Kent Ramblers

Walk 28

Walk 28: One Tree Hill and Underriver

Distance: 4.5 Miles (2 Hours)
OS Map: Explorer 147 (Start at TQ559532)

Click for larger map

Park at the free car park at One Tree Hill, on the road south from Godden Green.

Leave the car park by the top corner, just to the left of an information board. Keep right at all junctions until you emerge on the road. Cross over and turn left, very carefully. Very soon there is an imposing entrance to Shepherds Mead. Take the path to the right of the entrance, between fences, and continue along the top of a large field. At a junction of paths at the corner of the field, turn sharp left down a sunken track between hedges – this can be muddy after rain.

At the bottom, turn right past a converted oast house. Follow a metalled track until, just past the newly redeveloped Coach House, it turns sharp right uphill to St Julian’s, an early nineteenth century mansion now used as a country club. Take the broad track on the left and follow this past a pond from which there are fine views of St Julian’s. Half a mile or so later, the track passes through a narrow band of woodland. Immediately after the woodland, take path through gate on the left along the edge of a field to the corner. Bear left and go over a stile beside a gate.

Bear right across a field to a stile in the hedge to the right of the farm. Climb the stile, cross a lane and climb another stile into a field.  Bear left across the field, passing a large pond on the left, go over a stile by a gate and cross a short field to a second stile.

Continue straight ahead uphill to the highest point of the field where a gate leads to an enclosed track. This track soon turns sharp right and emerges on the road in the attractive village of Underriver opposite the church (built 1865 by John Davison MP who then lived at Underriver House). Turn left past the “The White Rock” inn and immediately after The Forge take a footpath on the right.

This path initially follows a hedge on the right. When the hedge ends, continue forward to a stile. Cross this stile and bear slightly right across the next field to another stile. Cross this stile, another field, and another stile. Cross the next field towards another stile, but before you reach the stile bear left and follow the fence to another stile.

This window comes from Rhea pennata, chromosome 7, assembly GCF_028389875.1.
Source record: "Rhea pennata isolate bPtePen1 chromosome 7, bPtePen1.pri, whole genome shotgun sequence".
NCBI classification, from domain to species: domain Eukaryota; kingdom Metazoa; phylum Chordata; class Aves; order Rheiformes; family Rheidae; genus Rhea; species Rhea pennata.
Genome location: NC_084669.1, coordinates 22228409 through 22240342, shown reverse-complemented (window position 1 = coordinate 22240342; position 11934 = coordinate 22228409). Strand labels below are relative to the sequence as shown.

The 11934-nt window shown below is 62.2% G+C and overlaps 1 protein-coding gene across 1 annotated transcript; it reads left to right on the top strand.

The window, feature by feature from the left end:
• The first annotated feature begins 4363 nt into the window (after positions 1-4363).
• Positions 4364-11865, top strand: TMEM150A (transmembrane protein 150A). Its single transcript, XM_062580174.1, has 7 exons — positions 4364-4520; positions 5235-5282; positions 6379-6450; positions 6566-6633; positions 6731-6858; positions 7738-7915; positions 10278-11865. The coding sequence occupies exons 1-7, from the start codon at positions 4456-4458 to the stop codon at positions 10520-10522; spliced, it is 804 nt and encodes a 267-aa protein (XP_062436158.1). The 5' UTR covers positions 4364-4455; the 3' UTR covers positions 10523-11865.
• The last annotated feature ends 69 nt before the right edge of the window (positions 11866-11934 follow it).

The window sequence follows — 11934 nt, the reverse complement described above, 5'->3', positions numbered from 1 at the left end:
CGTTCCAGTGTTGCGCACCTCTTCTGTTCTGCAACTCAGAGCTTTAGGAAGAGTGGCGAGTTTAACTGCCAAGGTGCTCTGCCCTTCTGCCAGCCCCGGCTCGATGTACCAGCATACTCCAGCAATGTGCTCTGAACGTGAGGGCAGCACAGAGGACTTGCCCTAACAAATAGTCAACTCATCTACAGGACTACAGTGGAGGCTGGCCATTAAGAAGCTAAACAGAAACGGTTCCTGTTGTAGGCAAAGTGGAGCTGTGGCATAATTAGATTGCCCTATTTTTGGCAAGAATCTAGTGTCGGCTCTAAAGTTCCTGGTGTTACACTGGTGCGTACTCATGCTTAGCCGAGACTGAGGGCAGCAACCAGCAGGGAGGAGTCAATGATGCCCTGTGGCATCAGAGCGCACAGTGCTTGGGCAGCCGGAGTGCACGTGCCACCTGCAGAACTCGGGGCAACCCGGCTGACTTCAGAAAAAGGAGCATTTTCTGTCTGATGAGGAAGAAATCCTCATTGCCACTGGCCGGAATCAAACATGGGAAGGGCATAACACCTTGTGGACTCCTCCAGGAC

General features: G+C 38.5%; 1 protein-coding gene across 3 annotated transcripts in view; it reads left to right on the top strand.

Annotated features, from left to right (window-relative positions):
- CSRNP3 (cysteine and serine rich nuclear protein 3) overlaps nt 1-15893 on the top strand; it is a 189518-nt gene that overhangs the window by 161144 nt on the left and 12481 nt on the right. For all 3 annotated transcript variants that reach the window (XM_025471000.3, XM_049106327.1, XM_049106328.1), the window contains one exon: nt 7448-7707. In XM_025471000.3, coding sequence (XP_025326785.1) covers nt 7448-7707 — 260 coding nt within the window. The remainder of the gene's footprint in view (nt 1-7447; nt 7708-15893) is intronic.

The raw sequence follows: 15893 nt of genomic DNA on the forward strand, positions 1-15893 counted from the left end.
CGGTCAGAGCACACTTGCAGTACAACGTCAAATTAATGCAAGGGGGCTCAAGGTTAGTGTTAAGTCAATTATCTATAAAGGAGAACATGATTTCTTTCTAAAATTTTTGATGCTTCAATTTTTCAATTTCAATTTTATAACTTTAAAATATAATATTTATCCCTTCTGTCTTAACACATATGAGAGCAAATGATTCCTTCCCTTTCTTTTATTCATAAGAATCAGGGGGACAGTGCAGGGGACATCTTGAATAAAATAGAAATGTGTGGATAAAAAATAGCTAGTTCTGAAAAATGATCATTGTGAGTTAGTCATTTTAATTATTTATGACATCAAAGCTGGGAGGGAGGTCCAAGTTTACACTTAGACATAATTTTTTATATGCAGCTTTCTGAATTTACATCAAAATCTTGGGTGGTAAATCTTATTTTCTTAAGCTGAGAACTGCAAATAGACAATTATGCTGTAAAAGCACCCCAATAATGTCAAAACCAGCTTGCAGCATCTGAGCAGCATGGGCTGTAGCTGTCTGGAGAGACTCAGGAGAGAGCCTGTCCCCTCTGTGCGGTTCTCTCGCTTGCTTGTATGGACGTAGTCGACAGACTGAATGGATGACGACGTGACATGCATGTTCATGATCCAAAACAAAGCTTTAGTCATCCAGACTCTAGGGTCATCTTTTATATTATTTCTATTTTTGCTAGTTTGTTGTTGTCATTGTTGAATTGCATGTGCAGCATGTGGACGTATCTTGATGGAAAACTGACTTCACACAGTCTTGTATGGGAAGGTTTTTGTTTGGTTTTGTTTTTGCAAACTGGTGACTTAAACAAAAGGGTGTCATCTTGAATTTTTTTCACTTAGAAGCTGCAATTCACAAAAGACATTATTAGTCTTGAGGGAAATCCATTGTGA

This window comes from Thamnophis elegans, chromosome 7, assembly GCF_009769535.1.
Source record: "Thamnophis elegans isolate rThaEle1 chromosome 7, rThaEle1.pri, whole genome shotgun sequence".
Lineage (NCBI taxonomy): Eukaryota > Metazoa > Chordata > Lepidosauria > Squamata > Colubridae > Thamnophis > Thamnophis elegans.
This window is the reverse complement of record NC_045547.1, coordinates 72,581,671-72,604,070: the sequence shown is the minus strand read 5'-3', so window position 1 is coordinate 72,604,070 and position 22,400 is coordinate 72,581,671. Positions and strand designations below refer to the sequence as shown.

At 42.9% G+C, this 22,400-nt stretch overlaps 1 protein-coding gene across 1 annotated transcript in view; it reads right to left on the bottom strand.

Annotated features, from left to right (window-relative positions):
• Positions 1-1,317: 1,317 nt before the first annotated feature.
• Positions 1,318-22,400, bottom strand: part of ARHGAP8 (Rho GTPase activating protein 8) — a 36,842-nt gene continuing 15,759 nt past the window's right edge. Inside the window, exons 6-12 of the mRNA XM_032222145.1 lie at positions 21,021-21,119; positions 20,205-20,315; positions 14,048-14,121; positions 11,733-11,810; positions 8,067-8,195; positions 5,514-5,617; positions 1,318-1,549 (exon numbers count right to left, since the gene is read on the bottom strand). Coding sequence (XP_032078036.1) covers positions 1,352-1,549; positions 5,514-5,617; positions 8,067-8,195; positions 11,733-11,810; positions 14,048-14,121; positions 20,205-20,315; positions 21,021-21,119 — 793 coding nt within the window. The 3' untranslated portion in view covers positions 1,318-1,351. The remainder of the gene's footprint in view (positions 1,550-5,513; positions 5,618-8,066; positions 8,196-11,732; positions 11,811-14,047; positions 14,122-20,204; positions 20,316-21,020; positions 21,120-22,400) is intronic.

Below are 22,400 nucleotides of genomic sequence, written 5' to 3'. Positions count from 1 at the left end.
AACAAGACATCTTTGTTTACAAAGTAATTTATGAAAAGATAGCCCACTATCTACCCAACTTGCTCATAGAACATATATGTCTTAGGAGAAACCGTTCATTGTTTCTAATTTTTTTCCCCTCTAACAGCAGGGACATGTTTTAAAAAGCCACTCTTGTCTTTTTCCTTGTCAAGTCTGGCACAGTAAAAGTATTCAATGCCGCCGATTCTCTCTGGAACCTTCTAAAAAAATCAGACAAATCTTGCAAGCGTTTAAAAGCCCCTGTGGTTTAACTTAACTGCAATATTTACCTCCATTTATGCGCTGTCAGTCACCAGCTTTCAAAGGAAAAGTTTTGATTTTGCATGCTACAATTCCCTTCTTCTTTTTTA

Once over this stile there are two magnificent trees ahead – an oak on the left and an ash on the right. Aim somewhat to the right of the ash and soon you will see a stile in the hedge. Climb the stile into the road and turn left.

When the road bends left, the entrance to Absalom’s Farm is straight ahead. Take a lane on the right immediately before the farm entrance. Continue up the lane until, just past the entrance to White House, there is woodland on the left. Soon after the start of the woodland take a clearly signposted footpath on the left. Can you spot the tiger lurking in the woods below you. Continue until you reach the entrance to White Rocks Farm Boarding Kennels. Follow the access drive to the kennels, avoiding all left turns, until you reach the road opposite where you left it at the start of the walk.

Taking great care on the short section of road, turn right and then right into the wood to retrace your steps back to the car park.

One Tree Hill

According to the information board, this site was just a couple of fields separated by a few trees prior to 1911, which may explain its name.  It was severely affected by the 1987 storm but has recovered rapidly.  There are plenty of trees now.

Romshed Farm

Like the village of Underriver, the original Romschedde was probably settled because it lies where the bottom of the greensand beds meet the Wealden clay resulting in a series of springs that ensure a reliable water supply.  Romshed Farm is an organic farm seeking to conserve the traditional landscape of small fields, hedgerows, belts of ancient woodland and ponds such as the one above that this walk passes.

Underriver

The name is actually derived from “sub le ryver” meaning “under the hill”.  The village was called “The Golden Valley” by Samuel Palmer, the painter who lived for a time at Shoreham.  Read more...


Our book of Ten Favourite Walks in the Kent Countryside has routes for ten more walks like this one.

Ramblers' volunteers in Kent work tirelessly to ensure that our paths are as well protected and maintained as possible.  Of course we also organise led walks but most of our members are independent walkers who simply want to support our footpath work.  Please join us and become a supporter too.  You need us and we really need you.


If you find that the directions and map for this walk are incorrect in any way, please report the problem to info@kentramblers.org.uk.

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